This requirement will apply only people who, after Feb. 1, 2015, are approved for permanent nursing home placement and institutional Medicaid (after the 60-month lookback review is completed). It will not require enrollment into an MLTC or mainstream plan upon admission to a nursing home.. it will not be required until later, after they apply for and are accepted for institutional Medicaid.
Those who are already enrolled in an MLTC or mainstream Medicaid managed care plan in the community, who come to need long-term nursing home placement after Feb. 1, 2015 (if in NYC, or April 1, 2015 in Long Island and Westchester) or in other areas when they become mandatory, will no longer be disenrolled from the plan when they need nursing home care. They will need to choose a nursing home within the plan's network (or may sometimes change plans) and the plan will still manage their care in the nursing home.
People who were NOT enrolled in an MLTC plan or mainstream plan who come to need nursing home care after Feb. 1st, 2015 (in NYC - rest of state timeline is here) may enter any nursing home of their choice. They do not have to join an MLTC or managed care plan until after they are admitted to the home, apply for and are accepted for institutional Medicaid (which includes the lookback period that screens for transfers of assets).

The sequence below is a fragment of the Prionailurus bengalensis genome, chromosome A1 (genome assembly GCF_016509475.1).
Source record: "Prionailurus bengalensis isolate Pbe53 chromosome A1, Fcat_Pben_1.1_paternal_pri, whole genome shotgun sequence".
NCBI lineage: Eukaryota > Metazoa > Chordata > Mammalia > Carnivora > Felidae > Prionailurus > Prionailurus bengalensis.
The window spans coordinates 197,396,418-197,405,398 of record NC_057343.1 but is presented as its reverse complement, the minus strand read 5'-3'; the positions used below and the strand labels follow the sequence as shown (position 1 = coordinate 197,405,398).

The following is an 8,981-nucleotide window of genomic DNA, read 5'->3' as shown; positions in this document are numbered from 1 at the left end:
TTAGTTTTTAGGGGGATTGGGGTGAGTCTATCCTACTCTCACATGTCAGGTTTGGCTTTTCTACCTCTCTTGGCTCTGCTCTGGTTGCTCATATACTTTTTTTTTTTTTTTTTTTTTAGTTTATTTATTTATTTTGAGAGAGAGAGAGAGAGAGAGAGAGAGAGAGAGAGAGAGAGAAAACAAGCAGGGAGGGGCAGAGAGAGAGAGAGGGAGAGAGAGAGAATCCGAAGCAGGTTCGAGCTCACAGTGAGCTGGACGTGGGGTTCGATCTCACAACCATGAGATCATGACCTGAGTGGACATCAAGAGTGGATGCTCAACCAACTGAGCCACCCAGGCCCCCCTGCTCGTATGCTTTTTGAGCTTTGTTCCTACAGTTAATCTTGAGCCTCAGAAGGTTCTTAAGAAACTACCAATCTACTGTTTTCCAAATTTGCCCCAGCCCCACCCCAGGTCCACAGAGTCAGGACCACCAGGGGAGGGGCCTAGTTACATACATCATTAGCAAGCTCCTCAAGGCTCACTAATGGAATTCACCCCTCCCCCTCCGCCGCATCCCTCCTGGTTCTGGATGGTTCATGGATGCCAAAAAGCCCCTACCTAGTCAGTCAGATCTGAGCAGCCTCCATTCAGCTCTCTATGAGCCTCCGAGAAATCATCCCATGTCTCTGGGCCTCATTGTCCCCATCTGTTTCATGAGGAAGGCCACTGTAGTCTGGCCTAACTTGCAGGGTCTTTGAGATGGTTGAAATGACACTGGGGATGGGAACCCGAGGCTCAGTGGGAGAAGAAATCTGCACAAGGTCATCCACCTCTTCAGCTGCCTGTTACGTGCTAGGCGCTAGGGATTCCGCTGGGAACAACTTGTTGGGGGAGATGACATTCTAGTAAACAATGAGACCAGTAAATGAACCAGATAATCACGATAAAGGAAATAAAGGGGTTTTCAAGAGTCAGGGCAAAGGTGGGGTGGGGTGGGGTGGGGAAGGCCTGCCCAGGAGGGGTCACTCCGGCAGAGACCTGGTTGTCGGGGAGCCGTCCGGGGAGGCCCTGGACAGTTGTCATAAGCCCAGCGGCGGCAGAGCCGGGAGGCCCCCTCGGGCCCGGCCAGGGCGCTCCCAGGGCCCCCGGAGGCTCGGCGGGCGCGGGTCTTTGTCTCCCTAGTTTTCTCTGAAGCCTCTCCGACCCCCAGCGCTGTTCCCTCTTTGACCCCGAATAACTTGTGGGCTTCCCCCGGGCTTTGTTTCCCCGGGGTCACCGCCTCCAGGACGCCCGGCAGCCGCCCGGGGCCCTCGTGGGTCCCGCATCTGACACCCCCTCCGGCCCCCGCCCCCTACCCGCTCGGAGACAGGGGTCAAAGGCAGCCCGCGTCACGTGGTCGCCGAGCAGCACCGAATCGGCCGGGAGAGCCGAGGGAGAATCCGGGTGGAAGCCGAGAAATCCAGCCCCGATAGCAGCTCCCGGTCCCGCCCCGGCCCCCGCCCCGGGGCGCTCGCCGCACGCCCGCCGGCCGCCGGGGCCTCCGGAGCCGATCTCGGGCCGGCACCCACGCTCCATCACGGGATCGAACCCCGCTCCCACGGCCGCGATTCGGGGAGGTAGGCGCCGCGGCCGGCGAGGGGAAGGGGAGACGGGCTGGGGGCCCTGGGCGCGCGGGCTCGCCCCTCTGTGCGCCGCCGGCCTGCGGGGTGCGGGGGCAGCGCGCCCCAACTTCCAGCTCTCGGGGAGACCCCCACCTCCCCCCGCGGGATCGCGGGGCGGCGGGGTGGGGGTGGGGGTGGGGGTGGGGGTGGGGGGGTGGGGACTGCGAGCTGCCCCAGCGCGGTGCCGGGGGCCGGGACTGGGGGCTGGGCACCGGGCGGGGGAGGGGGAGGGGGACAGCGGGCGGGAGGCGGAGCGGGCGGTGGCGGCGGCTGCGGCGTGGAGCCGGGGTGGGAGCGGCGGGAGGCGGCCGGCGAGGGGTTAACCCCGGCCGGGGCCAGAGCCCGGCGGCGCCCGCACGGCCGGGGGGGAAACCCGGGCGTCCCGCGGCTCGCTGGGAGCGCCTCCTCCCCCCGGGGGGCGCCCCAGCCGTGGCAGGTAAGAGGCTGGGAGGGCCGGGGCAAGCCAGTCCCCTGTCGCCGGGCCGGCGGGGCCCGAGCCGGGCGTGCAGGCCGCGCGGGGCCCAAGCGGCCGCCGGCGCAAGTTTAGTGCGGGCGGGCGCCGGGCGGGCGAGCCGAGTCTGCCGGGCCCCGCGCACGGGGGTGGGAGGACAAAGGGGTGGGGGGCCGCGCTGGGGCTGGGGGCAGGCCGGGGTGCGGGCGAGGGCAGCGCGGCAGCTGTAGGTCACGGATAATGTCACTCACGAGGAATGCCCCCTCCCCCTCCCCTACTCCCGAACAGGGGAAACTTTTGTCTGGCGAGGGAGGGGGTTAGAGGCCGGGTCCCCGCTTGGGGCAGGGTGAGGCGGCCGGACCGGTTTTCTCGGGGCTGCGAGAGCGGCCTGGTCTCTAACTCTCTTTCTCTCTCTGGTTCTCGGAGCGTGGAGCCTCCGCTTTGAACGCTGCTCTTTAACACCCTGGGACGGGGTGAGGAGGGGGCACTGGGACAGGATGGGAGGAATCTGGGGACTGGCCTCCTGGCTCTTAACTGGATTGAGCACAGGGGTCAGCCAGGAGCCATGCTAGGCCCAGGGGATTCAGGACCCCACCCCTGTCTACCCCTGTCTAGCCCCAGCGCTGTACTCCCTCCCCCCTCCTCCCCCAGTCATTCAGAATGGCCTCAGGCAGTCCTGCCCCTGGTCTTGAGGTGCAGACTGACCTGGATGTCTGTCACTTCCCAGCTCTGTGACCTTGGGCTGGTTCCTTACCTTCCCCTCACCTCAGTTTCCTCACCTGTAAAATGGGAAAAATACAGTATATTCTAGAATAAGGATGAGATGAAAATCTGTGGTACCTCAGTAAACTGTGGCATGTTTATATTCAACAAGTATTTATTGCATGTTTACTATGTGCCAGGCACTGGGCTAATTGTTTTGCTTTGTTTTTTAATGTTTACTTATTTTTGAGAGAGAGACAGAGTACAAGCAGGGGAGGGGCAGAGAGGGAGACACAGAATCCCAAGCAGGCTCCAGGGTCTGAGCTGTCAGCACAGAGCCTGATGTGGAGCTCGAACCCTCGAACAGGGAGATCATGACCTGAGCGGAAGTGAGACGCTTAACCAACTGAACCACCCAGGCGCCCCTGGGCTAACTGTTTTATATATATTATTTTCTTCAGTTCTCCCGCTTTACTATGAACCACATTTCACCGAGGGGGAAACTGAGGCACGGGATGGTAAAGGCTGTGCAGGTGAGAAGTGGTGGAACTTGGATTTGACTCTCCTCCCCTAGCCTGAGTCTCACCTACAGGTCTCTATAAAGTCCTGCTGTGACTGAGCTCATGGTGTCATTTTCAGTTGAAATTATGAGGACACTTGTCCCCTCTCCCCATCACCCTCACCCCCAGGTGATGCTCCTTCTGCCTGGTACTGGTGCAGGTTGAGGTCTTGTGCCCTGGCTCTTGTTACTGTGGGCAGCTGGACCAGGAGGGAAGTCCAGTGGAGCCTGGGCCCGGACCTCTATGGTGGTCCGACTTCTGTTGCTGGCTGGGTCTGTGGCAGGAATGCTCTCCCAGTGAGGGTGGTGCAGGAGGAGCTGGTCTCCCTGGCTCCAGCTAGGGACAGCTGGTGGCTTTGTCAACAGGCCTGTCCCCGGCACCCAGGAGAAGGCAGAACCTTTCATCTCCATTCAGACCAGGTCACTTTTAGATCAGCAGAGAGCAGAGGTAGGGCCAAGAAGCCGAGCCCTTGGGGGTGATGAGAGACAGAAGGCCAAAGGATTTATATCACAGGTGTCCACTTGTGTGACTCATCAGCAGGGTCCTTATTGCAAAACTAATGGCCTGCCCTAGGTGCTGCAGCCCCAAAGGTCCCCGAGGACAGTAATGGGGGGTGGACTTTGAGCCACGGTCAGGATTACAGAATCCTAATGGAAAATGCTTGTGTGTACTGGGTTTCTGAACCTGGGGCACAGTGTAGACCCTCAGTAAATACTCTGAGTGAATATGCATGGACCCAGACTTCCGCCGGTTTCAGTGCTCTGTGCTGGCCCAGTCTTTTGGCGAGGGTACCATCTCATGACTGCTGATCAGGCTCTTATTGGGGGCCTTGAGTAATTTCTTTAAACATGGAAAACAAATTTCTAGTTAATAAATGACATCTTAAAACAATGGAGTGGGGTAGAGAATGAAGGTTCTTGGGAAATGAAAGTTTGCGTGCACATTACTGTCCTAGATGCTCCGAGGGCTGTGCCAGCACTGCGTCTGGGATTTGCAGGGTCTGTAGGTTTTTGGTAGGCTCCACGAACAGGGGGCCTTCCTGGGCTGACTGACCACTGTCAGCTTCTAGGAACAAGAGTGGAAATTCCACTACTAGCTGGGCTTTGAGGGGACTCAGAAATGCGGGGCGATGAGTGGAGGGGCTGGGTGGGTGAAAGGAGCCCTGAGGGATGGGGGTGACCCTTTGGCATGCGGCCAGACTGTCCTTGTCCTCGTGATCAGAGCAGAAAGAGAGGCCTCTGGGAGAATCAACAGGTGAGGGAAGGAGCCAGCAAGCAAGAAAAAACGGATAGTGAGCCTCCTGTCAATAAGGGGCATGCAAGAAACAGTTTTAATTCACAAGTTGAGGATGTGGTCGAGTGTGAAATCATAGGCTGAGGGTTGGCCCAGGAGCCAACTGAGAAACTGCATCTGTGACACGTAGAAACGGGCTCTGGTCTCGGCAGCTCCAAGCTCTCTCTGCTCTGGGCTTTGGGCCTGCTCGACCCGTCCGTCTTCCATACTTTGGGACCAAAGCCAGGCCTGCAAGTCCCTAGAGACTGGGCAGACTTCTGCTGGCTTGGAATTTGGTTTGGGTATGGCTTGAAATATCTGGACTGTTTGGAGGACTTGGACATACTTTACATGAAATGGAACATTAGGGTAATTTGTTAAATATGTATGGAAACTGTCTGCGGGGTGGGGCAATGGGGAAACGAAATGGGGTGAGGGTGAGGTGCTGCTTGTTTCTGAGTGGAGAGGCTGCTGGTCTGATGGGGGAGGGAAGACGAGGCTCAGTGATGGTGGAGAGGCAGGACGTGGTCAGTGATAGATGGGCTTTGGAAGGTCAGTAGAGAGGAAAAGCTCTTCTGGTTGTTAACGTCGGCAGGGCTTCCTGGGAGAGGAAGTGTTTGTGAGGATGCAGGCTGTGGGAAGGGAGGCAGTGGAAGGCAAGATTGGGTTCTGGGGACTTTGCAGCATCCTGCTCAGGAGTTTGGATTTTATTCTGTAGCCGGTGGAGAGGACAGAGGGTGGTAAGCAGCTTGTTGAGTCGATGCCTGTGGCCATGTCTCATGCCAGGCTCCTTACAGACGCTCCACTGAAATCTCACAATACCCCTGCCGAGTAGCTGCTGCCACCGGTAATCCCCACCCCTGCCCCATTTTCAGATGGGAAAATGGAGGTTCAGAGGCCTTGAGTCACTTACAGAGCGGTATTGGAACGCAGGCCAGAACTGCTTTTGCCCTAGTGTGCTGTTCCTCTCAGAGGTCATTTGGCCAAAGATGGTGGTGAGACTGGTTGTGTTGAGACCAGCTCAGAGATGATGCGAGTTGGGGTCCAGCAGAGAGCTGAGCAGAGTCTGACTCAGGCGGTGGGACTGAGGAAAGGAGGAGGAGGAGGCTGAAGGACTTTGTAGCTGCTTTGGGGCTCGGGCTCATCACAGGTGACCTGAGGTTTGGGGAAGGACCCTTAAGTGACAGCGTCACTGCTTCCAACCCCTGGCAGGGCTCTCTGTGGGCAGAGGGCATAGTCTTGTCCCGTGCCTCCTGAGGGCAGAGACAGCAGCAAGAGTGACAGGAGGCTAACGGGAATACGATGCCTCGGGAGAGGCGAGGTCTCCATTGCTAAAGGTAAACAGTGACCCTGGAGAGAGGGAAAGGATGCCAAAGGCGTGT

Phase-In Schedule - The original date was March 1, 2014, which was delayed several times. New schedule here. Concerns raised by NYLAG and other consumer advocates by letter of March 14, 2014, were part of the reason for the delay, with CMS requesting further protections in the state implementation plan. Now, with the ICAN Ombudsprogram and the Conflict-Free Evaluation and Enrollment Center up and running, CMS has approved this expansion of managed care. See more about this in this article in September 2014 news. People who first become permanent Nursing Home residents after the dates below, meaning their eligibility has been determined after a 60-month Lookback application, must enroll in either a Medicaid Managed Care or d Managed Long Term care plan, which one depends on whether they have Medicare.
Advocacy organizations including Medicaid Matters NY, the Coalition to Protect the Rights of New York's Dual Eligibles (CPRNYDE) and other organizations have participated in workgroups, voicing consumer concerns about many aspects of this expansion of managed care.